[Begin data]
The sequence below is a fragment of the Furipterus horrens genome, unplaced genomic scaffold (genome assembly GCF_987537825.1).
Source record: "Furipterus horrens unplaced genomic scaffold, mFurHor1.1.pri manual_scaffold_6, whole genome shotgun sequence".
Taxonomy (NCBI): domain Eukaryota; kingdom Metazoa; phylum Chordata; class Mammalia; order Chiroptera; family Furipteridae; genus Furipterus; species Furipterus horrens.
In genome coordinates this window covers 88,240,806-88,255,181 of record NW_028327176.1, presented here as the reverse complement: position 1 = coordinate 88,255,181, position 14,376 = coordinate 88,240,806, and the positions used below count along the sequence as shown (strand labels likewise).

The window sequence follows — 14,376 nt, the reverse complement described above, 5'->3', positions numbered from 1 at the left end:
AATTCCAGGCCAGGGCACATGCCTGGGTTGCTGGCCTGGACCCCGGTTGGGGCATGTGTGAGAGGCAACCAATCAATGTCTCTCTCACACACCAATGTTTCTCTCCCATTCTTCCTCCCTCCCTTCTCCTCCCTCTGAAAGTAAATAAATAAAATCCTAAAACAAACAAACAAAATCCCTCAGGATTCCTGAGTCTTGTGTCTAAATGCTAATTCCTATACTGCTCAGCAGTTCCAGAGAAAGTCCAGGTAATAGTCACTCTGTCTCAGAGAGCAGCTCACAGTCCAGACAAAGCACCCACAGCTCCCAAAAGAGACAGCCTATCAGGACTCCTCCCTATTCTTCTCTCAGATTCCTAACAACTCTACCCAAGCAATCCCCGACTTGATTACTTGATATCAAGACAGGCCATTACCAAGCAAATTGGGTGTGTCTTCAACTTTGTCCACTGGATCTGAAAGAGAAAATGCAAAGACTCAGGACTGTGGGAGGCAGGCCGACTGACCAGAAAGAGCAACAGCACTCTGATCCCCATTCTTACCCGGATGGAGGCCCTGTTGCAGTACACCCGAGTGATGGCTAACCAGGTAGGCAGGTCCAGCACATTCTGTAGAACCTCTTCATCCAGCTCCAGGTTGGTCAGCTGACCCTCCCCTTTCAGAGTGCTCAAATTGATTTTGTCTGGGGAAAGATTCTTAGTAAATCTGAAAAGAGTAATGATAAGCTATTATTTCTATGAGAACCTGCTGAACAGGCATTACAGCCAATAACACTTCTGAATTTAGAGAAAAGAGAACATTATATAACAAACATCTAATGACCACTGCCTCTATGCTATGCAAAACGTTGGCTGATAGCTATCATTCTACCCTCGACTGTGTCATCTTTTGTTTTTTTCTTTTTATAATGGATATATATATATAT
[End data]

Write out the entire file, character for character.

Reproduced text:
The sequence below is a fragment of the Furipterus horrens genome, unplaced genomic scaffold (genome assembly GCF_987537825.1).
Source record: "Furipterus horrens unplaced genomic scaffold, mFurHor1.1.pri manual_scaffold_6, whole genome shotgun sequence".
Taxonomy (NCBI): domain Eukaryota; kingdom Metazoa; phylum Chordata; class Mammalia; order Chiroptera; family Furipteridae; genus Furipterus; species Furipterus horrens.
In genome coordinates this window covers 88,240,806-88,255,181 of record NW_028327176.1, presented here as the reverse complement: position 1 = coordinate 88,255,181, position 14,376 = coordinate 88,240,806, and the positions used below count along the sequence as shown (strand labels likewise).

The window sequence follows — 14,376 nt, the reverse complement described above, 5'->3', positions numbered from 1 at the left end:
AATTCCAGGCCAGGGCACATGCCTGGGTTGCTGGCCTGGACCCCGGTTGGGGCATGTGTGAGAGGCAACCAATCAATGTCTCTCTCACACACCAATGTTTCTCTCCCATTCTTCCTCCCTCCCTTCTCCTCCCTCTGAAAGTAAATAAATAAAATCCTAAAACAAACAAACAAAATCCCTCAGGATTCCTGAGTCTTGTGTCTAAATGCTAATTCCTATACTGCTCAGCAGTTCCAGAGAAAGTCCAGGTAATAGTCACTCTGTCTCAGAGAGCAGCTCACAGTCCAGACAAAGCACCCACAGCTCCCAAAAGAGACAGCCTATCAGGACTCCTCCCTATTCTTCTCTCAGATTCCTAACAACTCTACCCAAGCAATCCCCGACTTGATTACTTGATATCAAGACAGGCCATTACCAAGCAAATTGGGTGTGTCTTCAACTTTGTCCACTGGATCTGAAAGAGAAAATGCAAAGACTCAGGACTGTGGGAGGCAGGCCGACTGACCAGAAAGAGCAACAGCACTCTGATCCCCATTCTTACCCGGATGGAGGCCCTGTTGCAGTACACCCGAGTGATGGCTAACCAGGTAGGCAGGTCCAGCACATTCTGTAGAACCTCTTCATCCAGCTCCAGGTTGGTCAGCTGACCCTCCCCTTTCAGAGTGCTCAAATTGATTTTGTCTGGGGAAAGATTCTTAGTAAATCTGAAAAGAGTAATGATAAGCTATTATTTCTATGAGAACCTGCTGAACAGGCATTACAGCCAATAACACTTCTGAATTTAGAGAAAAGAGAACATTATATAACAAACATCTAATGACCACTGCCTCTATGCTATGCAAAACGTTGGCTGATAGCTATCATTCTACCCTCGACTGTGTCATCTTTTGTTTTTTTCTTTTTATAATGGATATATATATATAT